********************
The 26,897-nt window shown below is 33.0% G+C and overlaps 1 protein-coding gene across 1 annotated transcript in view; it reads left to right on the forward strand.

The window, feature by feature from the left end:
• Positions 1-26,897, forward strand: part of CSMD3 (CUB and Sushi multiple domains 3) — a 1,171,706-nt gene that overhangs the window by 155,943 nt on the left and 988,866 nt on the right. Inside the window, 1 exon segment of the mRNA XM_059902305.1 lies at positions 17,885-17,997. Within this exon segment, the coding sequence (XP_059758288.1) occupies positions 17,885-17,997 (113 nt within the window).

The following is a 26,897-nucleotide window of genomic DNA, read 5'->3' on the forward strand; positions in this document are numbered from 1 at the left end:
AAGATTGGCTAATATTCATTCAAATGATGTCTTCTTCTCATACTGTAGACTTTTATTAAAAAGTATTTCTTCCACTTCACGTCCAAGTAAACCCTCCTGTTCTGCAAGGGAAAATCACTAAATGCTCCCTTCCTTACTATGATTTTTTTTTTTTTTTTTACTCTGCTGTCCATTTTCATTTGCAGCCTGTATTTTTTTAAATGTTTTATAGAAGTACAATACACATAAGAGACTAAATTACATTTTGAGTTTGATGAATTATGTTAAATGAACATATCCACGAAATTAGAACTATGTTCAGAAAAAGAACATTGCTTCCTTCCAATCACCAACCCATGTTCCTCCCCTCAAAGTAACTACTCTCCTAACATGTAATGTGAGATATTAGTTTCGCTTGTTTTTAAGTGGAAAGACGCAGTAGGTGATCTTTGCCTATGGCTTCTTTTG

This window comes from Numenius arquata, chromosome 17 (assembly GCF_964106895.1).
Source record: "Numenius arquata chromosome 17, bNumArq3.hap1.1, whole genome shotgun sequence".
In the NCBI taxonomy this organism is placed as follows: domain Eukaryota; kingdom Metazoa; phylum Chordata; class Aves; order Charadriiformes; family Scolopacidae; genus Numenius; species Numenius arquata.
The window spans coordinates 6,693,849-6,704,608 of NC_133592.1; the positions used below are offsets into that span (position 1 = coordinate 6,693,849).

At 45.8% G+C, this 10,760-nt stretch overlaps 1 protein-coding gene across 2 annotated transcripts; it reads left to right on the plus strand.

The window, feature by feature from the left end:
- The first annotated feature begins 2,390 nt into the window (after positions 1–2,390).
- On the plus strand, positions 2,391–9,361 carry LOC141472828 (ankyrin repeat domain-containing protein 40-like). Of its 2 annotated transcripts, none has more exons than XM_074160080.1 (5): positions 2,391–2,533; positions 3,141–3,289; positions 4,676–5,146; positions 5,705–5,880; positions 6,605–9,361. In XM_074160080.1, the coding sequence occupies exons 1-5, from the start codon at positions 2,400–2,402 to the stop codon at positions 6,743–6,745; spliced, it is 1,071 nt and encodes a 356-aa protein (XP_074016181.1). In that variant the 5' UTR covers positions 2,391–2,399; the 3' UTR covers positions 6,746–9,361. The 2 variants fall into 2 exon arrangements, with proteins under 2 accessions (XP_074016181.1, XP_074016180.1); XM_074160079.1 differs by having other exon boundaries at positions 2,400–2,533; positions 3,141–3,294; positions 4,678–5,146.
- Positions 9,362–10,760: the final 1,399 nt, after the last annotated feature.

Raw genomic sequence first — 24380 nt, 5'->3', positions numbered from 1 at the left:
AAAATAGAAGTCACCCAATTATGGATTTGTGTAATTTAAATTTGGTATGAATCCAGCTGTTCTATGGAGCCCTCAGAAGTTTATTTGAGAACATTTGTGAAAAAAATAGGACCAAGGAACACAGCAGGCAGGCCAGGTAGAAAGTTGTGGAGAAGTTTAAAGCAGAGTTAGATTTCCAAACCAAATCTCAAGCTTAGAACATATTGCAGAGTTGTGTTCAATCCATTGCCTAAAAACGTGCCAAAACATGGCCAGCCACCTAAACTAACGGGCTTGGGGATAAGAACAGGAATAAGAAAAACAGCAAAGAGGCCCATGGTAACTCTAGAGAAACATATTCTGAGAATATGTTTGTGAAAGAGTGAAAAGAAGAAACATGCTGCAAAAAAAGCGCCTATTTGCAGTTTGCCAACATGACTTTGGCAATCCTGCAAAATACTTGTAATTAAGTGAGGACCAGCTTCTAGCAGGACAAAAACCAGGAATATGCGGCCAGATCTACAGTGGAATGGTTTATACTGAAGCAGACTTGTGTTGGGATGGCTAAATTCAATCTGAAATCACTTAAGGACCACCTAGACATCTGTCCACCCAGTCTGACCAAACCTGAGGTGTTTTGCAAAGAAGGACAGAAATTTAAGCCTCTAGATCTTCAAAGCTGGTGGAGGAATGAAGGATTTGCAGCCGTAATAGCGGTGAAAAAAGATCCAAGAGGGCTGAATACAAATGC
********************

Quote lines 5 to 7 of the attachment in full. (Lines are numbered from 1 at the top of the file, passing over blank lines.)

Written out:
AAGATTGGCTAATATTCATTCAAATGATGTCTTCTTCTCATACTGTAGACTTTTATTAAAAAGTATTTCTTCCACTTCACGTCCAAGTAAACCCTCCTGTTCTGCAAGGGAAAATCACTAAATGCTCCCTTCCTTACTATGATTTTTTTTTTTTTTTTTACTCTGCTGTCCATTTTCATTTGCAGCCTGTATTTTTTTAAATGTTTTATAGAAGTACAATACACATAAGAGACTAAATTACATTTTGAGTTTGATGAATTATGTTAAATGAACATATCCACGAAATTAGAACTATGTTCAGAAAAAGAACATTGCTTCCTTCCAATCACCAACCCATGTTCCTCCCCTCAAAGTAACTACTCTCCTAACATGTAATGTGAGATATTAGTTTCGCTTGTTTTTAAGTGGAAAGACGCAGTAGGTGATCTTTGCCTATGGCTTCTTTTG

This window comes from Numenius arquata, chromosome 17 (assembly GCF_964106895.1).
Source record: "Numenius arquata chromosome 17, bNumArq3.hap1.1, whole genome shotgun sequence".